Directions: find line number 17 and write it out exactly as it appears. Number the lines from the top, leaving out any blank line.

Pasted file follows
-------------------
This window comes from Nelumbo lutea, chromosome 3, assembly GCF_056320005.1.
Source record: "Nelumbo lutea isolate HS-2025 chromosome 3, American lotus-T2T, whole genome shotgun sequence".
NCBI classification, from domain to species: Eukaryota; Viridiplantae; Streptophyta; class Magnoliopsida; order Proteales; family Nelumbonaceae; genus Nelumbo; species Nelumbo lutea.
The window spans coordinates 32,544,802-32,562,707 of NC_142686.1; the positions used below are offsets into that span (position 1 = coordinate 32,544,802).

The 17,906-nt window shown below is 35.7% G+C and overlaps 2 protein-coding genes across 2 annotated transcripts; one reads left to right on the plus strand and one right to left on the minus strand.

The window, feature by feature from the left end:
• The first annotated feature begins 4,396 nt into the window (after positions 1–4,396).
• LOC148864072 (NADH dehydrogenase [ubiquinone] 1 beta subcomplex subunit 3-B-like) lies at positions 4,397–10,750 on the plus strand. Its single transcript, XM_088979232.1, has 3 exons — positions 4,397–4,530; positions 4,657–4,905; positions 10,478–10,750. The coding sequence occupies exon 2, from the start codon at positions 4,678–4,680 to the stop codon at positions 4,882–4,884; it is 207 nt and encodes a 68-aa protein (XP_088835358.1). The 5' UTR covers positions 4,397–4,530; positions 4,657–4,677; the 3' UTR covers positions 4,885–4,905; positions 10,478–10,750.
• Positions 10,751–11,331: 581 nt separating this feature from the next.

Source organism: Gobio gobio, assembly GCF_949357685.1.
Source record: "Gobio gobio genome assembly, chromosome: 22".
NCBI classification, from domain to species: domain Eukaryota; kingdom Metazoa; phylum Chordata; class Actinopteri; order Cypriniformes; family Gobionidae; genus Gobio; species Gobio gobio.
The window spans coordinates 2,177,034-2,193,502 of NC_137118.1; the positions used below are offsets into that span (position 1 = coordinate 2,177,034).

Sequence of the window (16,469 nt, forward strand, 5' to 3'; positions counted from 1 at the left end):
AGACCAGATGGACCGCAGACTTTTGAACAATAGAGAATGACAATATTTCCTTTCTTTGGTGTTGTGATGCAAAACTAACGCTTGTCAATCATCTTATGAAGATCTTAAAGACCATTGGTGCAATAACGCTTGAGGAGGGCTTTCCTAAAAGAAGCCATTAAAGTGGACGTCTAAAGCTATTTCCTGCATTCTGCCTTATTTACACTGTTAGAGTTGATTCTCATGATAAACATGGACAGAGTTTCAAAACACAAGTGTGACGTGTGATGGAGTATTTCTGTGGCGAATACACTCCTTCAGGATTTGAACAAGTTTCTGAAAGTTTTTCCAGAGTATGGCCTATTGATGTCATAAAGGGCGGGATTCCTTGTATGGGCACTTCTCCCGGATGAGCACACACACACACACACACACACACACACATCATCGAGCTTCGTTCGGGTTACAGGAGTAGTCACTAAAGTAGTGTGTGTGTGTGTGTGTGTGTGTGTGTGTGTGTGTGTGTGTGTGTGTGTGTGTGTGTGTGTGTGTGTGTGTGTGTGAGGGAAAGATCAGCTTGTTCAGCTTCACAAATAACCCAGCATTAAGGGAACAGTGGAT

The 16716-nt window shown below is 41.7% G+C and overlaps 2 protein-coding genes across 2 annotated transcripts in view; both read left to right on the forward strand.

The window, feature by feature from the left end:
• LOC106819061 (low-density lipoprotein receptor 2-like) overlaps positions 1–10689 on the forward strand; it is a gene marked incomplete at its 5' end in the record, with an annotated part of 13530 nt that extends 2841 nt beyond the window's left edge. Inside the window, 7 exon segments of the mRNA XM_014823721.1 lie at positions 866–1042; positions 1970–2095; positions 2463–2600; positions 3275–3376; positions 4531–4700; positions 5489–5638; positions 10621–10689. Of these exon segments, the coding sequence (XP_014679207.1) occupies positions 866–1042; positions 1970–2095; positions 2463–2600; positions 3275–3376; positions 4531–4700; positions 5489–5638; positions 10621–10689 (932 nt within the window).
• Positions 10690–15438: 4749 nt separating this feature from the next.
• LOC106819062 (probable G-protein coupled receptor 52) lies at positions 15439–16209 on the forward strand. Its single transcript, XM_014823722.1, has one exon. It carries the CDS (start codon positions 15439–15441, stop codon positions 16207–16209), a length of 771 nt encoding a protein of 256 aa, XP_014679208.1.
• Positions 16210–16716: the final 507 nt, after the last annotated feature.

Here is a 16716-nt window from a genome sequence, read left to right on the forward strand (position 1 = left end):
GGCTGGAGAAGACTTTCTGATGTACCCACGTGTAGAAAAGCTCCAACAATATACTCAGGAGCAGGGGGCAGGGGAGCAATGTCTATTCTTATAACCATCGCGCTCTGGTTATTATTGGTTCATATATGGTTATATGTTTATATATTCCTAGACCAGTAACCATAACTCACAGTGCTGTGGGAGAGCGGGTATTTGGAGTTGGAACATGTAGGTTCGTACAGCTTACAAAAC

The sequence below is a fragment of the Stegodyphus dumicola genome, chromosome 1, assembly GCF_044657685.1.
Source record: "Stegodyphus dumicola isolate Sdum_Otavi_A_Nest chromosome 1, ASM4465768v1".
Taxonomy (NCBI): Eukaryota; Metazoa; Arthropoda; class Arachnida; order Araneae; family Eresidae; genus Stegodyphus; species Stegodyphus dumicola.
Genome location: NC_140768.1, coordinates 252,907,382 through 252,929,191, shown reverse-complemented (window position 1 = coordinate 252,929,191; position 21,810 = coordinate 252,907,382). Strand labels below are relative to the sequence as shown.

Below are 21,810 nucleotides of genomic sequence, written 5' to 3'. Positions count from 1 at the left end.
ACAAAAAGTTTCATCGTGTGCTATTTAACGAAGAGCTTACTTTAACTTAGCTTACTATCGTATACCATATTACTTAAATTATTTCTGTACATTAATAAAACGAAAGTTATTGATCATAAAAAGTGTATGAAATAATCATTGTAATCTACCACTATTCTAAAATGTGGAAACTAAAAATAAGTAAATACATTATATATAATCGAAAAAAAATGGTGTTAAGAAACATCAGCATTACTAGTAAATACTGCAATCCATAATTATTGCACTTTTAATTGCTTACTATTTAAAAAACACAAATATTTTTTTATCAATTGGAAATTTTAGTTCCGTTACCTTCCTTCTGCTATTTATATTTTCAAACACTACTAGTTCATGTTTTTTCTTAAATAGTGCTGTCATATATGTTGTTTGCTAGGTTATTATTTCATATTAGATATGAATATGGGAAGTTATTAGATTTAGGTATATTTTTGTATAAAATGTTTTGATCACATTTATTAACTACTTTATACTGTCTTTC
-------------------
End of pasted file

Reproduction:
The window, feature by feature from the left end: